How A Career In Emergency Medicine Saved My Life
If you watched “Act of Valor,” you no doubt remember the narration in the introduction that quotes Chief Tecumseh, “…Seek...
If you watched “Act of Valor,” you no doubt remember the narration in the introduction that quotes Chief Tecumseh, “…Seek to make your life long, and its purpose in the service of your people.” For those who feel like their chance to serve is over, is passed, and they no longer have any form of duty, I ask you: Who says service or duty ends after the military?
Life after the military can be one of the longest, hardest transitions you’ve ever known, from coping with combat stress to missing the camaraderie found among your brothers and sisters during a deployment. For me, I missed the high-stress work environment; I thrived in the moments where I had to own every millisecond of stress, knowing that a wrong move or poor decision meant catastrophic outcomes.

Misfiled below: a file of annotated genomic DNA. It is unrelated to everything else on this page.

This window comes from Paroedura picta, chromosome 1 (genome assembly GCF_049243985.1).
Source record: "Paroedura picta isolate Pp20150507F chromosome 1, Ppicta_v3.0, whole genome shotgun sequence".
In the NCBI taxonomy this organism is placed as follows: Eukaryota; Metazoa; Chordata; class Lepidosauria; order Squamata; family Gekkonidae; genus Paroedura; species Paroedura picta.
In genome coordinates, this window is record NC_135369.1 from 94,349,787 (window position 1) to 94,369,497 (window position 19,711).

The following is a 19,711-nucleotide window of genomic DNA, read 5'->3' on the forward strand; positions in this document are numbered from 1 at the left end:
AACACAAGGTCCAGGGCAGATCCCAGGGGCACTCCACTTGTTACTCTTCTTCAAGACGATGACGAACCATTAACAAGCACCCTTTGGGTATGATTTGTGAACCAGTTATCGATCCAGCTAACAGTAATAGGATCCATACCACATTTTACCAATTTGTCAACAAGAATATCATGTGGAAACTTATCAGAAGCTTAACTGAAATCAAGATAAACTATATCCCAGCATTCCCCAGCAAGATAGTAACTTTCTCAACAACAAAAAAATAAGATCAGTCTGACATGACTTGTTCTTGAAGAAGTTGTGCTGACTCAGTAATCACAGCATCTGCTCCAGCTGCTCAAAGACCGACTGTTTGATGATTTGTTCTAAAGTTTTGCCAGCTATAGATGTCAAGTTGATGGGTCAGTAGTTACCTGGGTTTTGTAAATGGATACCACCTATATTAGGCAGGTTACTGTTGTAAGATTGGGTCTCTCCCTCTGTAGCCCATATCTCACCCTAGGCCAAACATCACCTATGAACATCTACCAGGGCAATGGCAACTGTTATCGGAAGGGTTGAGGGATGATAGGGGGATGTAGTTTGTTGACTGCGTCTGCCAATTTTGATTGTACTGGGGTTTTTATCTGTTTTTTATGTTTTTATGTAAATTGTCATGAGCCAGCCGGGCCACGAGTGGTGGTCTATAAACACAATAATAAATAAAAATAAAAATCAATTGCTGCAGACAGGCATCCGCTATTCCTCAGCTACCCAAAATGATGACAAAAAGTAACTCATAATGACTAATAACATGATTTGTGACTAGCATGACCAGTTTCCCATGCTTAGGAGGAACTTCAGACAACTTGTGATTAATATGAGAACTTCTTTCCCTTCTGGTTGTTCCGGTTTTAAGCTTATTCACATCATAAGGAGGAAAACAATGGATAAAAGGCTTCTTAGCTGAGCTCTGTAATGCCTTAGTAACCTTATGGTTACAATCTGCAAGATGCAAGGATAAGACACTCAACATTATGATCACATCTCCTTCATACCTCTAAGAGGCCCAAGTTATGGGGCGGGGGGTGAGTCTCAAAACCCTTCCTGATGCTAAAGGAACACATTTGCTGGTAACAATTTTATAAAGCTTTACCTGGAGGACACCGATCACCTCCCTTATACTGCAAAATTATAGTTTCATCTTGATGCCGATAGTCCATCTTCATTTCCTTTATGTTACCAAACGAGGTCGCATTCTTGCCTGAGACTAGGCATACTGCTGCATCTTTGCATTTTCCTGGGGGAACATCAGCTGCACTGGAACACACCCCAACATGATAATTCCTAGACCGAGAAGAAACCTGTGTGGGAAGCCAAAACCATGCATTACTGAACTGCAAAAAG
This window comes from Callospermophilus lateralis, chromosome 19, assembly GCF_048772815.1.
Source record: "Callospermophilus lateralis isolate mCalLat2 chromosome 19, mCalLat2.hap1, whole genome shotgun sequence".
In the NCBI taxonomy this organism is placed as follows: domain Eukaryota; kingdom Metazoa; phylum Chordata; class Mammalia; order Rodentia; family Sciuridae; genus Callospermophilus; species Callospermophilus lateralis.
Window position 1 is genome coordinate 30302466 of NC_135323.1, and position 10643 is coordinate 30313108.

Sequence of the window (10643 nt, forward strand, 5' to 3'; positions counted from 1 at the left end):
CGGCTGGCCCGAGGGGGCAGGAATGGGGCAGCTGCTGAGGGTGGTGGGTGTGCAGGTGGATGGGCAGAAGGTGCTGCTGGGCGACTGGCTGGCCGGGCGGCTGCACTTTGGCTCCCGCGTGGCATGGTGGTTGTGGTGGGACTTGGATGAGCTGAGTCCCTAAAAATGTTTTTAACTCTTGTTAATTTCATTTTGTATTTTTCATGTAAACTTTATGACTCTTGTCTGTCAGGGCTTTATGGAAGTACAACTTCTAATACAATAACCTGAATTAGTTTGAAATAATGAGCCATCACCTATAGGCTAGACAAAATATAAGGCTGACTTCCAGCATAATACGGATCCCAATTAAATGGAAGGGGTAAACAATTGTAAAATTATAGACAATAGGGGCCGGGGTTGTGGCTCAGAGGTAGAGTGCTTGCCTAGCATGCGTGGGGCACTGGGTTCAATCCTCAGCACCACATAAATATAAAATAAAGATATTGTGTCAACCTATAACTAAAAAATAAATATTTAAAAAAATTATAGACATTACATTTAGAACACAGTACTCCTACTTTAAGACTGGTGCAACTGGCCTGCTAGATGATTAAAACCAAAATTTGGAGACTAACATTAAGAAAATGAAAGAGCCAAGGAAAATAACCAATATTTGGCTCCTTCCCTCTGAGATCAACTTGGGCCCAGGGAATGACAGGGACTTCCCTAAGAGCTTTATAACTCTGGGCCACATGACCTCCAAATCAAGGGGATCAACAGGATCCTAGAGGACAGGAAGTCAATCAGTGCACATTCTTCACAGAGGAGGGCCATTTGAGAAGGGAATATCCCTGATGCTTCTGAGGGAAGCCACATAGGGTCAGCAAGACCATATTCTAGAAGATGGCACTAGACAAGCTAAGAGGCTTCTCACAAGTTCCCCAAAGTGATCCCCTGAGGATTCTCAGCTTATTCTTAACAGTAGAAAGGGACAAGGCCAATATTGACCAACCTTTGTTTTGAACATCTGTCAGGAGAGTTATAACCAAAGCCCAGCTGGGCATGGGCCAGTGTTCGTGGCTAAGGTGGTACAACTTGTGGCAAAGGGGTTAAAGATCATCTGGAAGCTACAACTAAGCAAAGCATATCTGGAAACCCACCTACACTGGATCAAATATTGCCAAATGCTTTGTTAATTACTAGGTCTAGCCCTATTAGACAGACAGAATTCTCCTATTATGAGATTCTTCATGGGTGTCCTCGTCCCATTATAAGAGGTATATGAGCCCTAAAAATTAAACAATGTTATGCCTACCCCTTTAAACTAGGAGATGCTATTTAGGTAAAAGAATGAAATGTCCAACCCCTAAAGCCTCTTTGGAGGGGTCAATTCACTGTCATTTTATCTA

Before my end of active-duty service, I knew I had it all figured out. I was going to college and revisiting the talents I had in high school. I was going to major in music business and play guitar — end of story. By the end of my sophomore year, I was changing majors for the third time to graphic design. Eventually I got bored. What I needed was an adrenaline rush and a sense of duty. It was a deep-seeded need to find that rush and feeling of having a duty, which felt almost as essential as having air to breathe. I fought with re-enlisting, studying counterterrorism, and even tested for the police force in my home town. Eventually I found a career that gave me hope. It fueled my desire for adrenaline, gave me a new uniform, and ultimately an entirely new duty. I had signed up for an emergency medical technician course at my local community college.